Gears of War: Judgment
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Game Reviewed: Gears of War: Judgment
Publisher: Microsoft Studios
Developer: Epic Games/People Can Fly
Platform: Xbox 360
Category: Third Person Shooter
ESRB Rating: M
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The Gears of War series had a habit, especially in its first game, of mentioning interesting backstory for its characters without ever actually bothering to go into the details and flesh said characters out. The original trilogy eventually fixed this with its two leads, but the other major characters never got that honor.
Gears of War: Judgment sets out to fix that by going back into the life of Baird, a major character from the main trilogy, to depict a major event in his career that led to his inclusion in the story of the Gears of War trilogy. Well, that and to deliver more action with blazing guns and roaring chainsaw bayonets.
Indeed, Gears of War is known for pioneering the modern third-person shooter more than it is for its narrative, and Judgment seeks to add a bit more fun into the equation by handing development to People Can Fly, a studio known for making crazy, fun-focused shooters like Painkiller and Bulletstorm. This change of hands is noticeable, but the result isn’t changed very much from the Gears of War formula. And of course, the level of mature content is certainly not something they changed.
What Parents Need to Know
Gears of War’s most well-known icon is that of an assault rifle with a chainsaw attached. I really shouldn’t need to say anything more than that, but I’ll go into a bit more detail.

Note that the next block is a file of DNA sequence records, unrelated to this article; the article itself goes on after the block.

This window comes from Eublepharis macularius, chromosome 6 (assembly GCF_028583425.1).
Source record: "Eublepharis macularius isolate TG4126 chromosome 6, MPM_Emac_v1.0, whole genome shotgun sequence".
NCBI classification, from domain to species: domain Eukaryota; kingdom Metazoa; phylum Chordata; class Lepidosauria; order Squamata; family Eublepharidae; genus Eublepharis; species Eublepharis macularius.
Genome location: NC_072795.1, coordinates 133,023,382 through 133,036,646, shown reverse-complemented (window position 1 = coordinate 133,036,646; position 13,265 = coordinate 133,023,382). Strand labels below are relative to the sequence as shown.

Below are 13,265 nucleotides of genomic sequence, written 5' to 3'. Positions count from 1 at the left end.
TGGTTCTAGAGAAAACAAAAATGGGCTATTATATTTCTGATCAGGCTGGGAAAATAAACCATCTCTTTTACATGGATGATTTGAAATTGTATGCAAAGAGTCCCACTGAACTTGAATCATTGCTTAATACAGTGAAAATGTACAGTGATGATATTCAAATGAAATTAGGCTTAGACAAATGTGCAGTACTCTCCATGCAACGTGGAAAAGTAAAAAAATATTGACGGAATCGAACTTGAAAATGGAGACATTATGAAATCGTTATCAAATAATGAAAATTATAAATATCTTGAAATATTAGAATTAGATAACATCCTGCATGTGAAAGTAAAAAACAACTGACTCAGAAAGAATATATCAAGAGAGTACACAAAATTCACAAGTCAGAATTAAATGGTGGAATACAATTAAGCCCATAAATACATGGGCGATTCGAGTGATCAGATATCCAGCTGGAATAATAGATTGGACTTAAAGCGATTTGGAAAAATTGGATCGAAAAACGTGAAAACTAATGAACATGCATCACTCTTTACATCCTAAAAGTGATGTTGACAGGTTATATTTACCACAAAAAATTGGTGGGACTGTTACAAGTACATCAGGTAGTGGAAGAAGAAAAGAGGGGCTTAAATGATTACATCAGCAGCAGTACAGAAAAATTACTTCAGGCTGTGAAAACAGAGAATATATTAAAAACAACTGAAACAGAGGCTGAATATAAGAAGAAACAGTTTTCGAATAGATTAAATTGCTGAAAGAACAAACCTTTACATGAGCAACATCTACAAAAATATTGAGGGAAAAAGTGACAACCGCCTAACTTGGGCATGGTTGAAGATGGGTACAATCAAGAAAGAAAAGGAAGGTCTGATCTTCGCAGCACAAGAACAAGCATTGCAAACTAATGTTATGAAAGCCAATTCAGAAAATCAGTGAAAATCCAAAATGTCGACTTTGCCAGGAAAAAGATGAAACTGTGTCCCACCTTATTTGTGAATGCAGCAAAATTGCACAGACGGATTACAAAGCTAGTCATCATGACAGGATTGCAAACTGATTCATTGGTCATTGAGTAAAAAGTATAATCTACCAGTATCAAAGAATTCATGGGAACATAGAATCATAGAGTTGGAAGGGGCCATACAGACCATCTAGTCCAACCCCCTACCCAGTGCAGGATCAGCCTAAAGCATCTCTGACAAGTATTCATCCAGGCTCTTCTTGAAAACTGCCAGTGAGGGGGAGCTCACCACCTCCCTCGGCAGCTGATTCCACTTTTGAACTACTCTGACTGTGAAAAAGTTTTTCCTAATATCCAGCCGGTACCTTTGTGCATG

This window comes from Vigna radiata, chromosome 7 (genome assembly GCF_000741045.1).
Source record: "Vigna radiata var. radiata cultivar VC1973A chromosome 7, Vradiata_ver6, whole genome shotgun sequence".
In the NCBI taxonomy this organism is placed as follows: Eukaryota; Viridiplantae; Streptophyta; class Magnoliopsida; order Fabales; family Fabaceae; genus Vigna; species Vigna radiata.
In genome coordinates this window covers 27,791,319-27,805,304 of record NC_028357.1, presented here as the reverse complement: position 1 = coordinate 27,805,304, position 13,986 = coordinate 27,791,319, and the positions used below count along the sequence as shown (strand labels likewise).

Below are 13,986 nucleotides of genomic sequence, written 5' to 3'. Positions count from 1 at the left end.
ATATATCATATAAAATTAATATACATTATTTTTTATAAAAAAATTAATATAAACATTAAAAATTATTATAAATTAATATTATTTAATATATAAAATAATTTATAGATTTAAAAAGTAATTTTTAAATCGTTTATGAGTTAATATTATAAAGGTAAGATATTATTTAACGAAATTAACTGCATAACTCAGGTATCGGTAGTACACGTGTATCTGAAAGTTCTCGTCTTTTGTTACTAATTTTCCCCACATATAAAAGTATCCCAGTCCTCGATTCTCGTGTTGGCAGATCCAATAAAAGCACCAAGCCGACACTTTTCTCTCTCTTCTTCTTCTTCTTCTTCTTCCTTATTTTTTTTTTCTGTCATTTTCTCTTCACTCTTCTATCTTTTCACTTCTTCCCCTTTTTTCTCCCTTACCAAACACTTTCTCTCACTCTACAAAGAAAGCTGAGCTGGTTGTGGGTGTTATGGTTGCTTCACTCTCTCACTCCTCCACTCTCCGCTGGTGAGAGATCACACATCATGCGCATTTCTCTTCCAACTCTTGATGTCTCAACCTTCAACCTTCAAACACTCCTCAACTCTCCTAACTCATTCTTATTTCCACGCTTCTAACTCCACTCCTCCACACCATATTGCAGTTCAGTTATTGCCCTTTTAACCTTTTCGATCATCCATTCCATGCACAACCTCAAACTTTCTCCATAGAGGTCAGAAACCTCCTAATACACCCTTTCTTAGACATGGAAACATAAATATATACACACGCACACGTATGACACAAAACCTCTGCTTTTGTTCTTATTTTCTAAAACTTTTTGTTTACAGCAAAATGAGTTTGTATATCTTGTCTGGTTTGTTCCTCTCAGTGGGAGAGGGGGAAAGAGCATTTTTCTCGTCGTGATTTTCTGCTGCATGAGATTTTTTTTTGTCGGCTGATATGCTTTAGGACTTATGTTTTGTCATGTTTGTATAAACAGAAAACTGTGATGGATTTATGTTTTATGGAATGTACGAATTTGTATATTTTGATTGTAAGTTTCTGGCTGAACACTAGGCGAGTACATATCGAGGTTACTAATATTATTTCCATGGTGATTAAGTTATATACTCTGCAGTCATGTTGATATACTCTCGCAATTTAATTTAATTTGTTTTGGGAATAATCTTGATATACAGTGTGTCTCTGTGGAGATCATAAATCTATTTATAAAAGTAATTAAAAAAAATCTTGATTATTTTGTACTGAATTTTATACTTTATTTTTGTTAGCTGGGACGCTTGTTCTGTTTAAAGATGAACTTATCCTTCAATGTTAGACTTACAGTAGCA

There are three kinds of violence in Gears of War: Judgment. The first is the simple blood sprays from bullets hitting their targets. The second is explosive violence, wherein an explosion reduces a character to uncountable bloody bits that explode all over the battlefield. The third is a matter of more focused violence, such as the way heads explode when hit with powerful sniper rifles, the way each weapon has a unique and bloody way to execute an enemy that has been knocked down, or the way enemies are cleaved in half by those aforementioned chainsaws. And as usual, the visuals go to great lengths to make sure the guts are clearly visible if you look at the corpses of people who have been sawed in half.
The f-word, the s-word, and other lesser expletives are used throughout the game.
Nothing of note.
A Child’s Perspective:
I don’t have children play M-rated games for this section.
Gears of War: Judgment is, from a gameplay perspective, everything the previous games in the series have been. The gameplay is still as good as ever, the cover system is intact, and the variety of weapons still ensures many unique situations and play-styles will be present throughout the game. The result is possibly the most balanced and entertaining multiplayer mode the series has seen since the first game.
Unfortunately, the single-player experience suffers in every area outside of the gameplay itself. It’s enjoyable enough, and the level design is serviceable enough for the gameplay to shine through, but the promise of exploring a character’s backstory is entirely squandered by a disappointingly lazy cop-out of a story. It is told from the perspectives of all four members of the team, with perspectives switching between characters at certain missions. Such an interesting narrative framing device is then used to tell a story that amounts entirely to, “The bad guy is here, and we need to go kill him.” For a series that actually improved greatly in its storytelling over the course of its main run, this is horribly disappointing on that front.
That said, if you or your child can handle the gore and language, the game is entertaining enough, but even if this level of graphic violence is acceptable for your child, expect nothing more than some enjoyable multiplayer matches and a few fun cooperative modes.